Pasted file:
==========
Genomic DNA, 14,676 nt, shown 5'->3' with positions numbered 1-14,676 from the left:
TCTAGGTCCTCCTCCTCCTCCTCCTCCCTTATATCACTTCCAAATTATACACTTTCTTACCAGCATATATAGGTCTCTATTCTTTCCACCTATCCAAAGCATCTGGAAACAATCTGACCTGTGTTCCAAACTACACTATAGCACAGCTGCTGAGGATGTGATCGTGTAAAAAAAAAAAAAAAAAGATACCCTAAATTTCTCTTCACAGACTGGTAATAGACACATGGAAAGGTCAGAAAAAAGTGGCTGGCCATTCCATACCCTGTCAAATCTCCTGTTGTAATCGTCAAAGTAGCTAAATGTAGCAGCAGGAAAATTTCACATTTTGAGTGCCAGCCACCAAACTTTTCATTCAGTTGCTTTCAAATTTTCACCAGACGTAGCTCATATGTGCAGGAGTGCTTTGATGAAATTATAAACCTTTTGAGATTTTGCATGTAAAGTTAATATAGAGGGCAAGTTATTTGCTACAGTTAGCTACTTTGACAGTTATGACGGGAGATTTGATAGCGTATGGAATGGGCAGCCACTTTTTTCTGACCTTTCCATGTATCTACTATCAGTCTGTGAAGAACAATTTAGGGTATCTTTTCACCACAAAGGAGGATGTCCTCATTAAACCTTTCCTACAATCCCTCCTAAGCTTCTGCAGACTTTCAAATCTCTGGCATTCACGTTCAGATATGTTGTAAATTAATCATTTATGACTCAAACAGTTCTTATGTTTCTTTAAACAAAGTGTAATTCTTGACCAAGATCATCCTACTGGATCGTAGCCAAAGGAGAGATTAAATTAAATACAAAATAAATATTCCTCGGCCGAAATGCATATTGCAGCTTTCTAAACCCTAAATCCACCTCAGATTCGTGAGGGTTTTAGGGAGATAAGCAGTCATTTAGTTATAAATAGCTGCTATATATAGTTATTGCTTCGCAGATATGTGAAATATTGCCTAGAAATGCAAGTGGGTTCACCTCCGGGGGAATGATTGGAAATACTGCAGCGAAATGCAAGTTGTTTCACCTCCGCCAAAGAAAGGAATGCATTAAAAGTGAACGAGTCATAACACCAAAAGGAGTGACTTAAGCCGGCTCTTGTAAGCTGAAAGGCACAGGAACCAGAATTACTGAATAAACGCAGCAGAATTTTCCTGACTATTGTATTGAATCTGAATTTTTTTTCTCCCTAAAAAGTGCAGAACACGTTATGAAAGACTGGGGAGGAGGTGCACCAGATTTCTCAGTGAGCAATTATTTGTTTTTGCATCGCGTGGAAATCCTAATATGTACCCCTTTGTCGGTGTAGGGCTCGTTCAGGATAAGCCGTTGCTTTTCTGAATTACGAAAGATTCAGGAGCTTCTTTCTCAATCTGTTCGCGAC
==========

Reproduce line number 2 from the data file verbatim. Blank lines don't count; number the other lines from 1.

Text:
TCTAGGTCCTCCTCCTCCTCCTCCTCCCTTATATCACTTCCAAATTATACACTTTCTTACCAGCATATATAGGTCTCTATTCTTTCCACCTATCCAAAGCATCTGGAAACAATCTGACCTGTGTTCCAAACTACACTATAGCACAGCTGCTGAGGATGTGATCGTGTAAAAAAAAAAAAAAAAAGATACCCTAAATTTCTCTTCACAGACTGGTAATAGACACATGGAAAGGTCAGAAAAAAGTGGCTGGCCATTCCATACCCTGTCAAATCTCCTGTTGTAATCGTCAAAGTAGCTAAATGTAGCAGCAGGAAAATTTCACATTTTGAGTGCCAGCCACCAAACTTTTCATTCAGTTGCTTTCAAATTTTCACCAGACGTAGCTCATATGTGCAGGAGTGCTTTGATGAAATTATAAACCTTTTGAGATTTTGCATGTAAAGTTAATATAGAGGGCAAGTTATTTGCTACAGTTAGCTACTTTGACAGTTATGACGGGAGATTTGATAGCGTATGGAATGGGCAGCCACTTTTTTCTGACCTTTCCATGTATCTACTATCAGTCTGTGAAGAACAATTTAGGGTATCTTTTCACCACAAAGGAGGATGTCCTCATTAAACCTTTCCTACAATCCCTCCTAAGCTTCTGCAGACTTTCAAATCTCTGGCATTCACGTTCAGATATGTTGTAAATTAATCATTTATGACTCAAACAGTTCTTATGTTTCTTTAAACAAAGTGTAATTCTTGACCAAGATCATCCTACTGGATCGTAGCCAAAGGAGAGATTAAATTAAATACAAAATAAATATTCCTCGGCCGAAATGCATATTGCAGCTTTCTAAACCCTAAATCCACCTCAGATTCGTGAGGGTTTTAGGGAGATAAGCAGTCATTTAGTTATAAATAGCTGCTATATATAGTTATTGCTTCGCAGATATGTGAAATATTGCCTAGAAATGCAAGTGGGTTCACCTCCGGGGGAATGATTGGAAATACTGCAGCGAAATGCAAGTTGTTTCACCTCCGCCAAAGAAAGGAATGCATTAAAAGTGAACGAGTCATAACACCAAAAGGAGTGACTTAAGCCGGCTCTTGTAAGCTGAAAGGCACAGGAACCAGAATTACTGAATAAACGCAGCAGAATTTTCCTGACTATTGTATTGAATCTGAATTTTTTTTCTCCCTAAAAAGTGCAGAACACGTTATGAAAGACTGGGGAGGAGGTGCACCAGATTTCTCAGTGAGCAATTATTTGTTTTTGCATCGCGTGGAAATCCTAATATGTACCCCTTTGTCGGTGTAGGGCTCGTTCAGGATAAGCCGTTGCTTTTCTGAATTACGAAAGATTCAGGAGCTTCTTTCTCAATCTGTTCGCGAC